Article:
Gymnastics champion Liukin spurred on by Beijing silvers

New York: Nastia Liukin treasures her 2008 Olympic gymnastics all-around gold, but the trio of silver medals she also took away from Beijing has fuelled a comeback bid to reach the London Games, the American has said.

Liukin has not competed in two years but has set her mind on winning a spot on the U.S. Olympic gymnastics team.

"I had these visions about a year ago," Liukin, 22, told reporters on Friday ahead of the American Cup gymnastics meeting at Madison Square Garden.

"I figured I`ll be in London either way, and I didn`t want these thoughts of sitting in the stands, watching Team USA walk out on the floor and wondering, `what if?` Those two words are the scariest words for me.

"I didn`t want to have any regrets. I felt like I owed it to myself to try."

A taller, more solid Liukin than the Beijing version poured herself back into training after last October`s world championships following a lengthy period promoting gymnastics and fashion interests, appearing on television, doing gymnastics shows and enjoying life.

"My training is back to normal, the way it was," she said, acknowledging some concessions to age by abandoning her weakest event, the vault, and focusing on her strengths.

"Because I`m not doing all four events this time around, instead of spending seven hours a day, it`s probably closer to five hours a day. I run every single day and do extra conditioning."

Mary Lou Retton, whose 1984 Olympic gold in the all-around helped launch a long stretch of U.S. success in women`s gymnastics, marvelled at Liukin.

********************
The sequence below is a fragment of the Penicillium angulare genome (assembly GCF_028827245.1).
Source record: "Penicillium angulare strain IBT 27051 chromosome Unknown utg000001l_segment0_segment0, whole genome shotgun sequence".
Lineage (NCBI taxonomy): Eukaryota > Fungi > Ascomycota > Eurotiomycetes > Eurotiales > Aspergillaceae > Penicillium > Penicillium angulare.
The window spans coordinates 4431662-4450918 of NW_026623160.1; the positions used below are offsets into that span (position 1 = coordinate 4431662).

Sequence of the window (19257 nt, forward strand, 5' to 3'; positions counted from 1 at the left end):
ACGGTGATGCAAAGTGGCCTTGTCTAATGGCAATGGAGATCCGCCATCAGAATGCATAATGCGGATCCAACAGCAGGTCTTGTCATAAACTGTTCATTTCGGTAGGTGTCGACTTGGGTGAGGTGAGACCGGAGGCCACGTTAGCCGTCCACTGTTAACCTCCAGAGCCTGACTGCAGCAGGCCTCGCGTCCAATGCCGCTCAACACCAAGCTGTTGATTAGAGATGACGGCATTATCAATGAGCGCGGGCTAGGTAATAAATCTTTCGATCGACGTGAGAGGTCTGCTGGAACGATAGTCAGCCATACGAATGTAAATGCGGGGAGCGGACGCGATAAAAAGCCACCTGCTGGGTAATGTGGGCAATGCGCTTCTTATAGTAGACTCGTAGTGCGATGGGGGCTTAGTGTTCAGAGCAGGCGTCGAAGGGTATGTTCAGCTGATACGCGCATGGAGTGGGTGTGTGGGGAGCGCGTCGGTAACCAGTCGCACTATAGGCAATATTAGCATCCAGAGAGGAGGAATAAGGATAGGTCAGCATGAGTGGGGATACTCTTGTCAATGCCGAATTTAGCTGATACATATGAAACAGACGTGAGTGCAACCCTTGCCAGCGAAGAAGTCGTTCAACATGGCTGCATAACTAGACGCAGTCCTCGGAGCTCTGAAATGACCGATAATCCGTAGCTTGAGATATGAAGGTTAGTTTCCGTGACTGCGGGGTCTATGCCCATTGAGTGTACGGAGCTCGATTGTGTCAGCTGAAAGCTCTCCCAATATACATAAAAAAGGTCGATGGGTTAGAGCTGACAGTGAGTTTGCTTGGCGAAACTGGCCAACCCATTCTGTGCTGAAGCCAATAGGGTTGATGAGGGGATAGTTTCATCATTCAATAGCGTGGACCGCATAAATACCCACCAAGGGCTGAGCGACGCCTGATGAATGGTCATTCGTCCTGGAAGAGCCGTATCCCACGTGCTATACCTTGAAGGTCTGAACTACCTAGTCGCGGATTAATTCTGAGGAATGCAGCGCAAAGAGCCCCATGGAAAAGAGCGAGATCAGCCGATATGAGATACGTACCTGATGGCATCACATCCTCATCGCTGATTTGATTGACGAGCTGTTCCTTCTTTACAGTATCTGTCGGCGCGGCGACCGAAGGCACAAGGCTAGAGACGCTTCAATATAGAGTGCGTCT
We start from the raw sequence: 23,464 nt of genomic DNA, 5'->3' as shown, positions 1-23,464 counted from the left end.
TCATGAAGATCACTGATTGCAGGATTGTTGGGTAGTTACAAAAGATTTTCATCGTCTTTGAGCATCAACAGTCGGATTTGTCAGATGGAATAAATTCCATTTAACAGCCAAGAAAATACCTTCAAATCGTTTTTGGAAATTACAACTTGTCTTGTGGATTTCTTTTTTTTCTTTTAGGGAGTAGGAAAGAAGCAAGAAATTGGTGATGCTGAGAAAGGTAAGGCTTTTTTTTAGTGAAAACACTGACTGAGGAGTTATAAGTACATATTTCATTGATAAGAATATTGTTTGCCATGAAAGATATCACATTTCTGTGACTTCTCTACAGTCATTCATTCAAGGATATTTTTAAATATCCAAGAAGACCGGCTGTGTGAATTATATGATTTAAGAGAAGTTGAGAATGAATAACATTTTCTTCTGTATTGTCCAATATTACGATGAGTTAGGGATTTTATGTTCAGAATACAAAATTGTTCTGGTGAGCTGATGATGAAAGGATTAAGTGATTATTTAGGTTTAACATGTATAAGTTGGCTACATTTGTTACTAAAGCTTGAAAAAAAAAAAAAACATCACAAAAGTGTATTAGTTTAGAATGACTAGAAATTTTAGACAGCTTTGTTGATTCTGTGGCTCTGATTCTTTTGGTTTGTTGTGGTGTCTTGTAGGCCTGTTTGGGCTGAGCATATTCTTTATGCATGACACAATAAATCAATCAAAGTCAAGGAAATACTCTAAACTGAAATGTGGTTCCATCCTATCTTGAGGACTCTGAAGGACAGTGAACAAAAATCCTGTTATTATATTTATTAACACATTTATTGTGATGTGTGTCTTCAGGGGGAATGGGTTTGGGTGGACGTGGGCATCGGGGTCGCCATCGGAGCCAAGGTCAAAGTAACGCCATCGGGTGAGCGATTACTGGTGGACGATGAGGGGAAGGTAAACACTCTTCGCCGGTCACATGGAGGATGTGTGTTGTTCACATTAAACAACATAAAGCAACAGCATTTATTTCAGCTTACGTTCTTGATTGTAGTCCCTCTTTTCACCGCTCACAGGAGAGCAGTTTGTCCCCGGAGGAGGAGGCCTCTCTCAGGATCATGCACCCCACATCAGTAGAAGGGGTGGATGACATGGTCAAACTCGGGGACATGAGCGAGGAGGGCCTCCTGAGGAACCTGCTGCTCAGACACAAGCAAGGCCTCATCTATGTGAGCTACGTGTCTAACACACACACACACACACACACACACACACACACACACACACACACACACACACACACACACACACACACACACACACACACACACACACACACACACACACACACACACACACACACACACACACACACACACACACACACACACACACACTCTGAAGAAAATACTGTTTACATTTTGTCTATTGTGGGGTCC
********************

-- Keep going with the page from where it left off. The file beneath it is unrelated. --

"I respect the heck out of her for even trying," Retton told Reuters after posing with Liukin and Carly Patterson, the 2004 Olympic all-around champion, in what famed coach Bela Karolyi described as an American "bouquet of champions."

"She`s got a different body, she`s got a different mind," Retton said about the post-Beijing Liukin.

"Once you leave the sport a little bit and experience life outside the gym it`s hard to get that frame of mind, that discipline.

"But if anybody can do it, she can. She`s an extraordinary young athlete."

Liukin, who was expected to return to competition at the U.S. Classic in Chicago on May 26, said her London quest was purely for the challenge.

"I`m not doing it for media attention, not doing it for sponsors, not for money," said Liukin.

"It`s because you absolutely love the sport."

Liukin, whose grace and artistry set her apart in 2008, said she has often watched tape of the Beijing performance.

"I know I`ll never be exactly like how I was at the 2008 Olympics, that was my prime," she said.

"The Olympic finals in Beijing was my absolute best."

Liukin said she had to convince her father and coach Valeri Liukin, a double gold medalist on the Soviet team in 1988, that she was serious about making the comeback.

Now he is on board in the drive to reach London, and turn silver into gold.

The U.S. women`s team, which also featured world champion Shawn Johnson, finished a narrow second behind China, and Liukin took second in the individual competition on bars and beam.

"Knowing we were so close to winning, that would definitely be a dream of mine to help USA win a team gold medal, and winning silvers in bars and beam, I feel there`s a little bit of redemption in there," said Liukin.

"That`s what`s motivating me is those three silver medals."

Bureau Report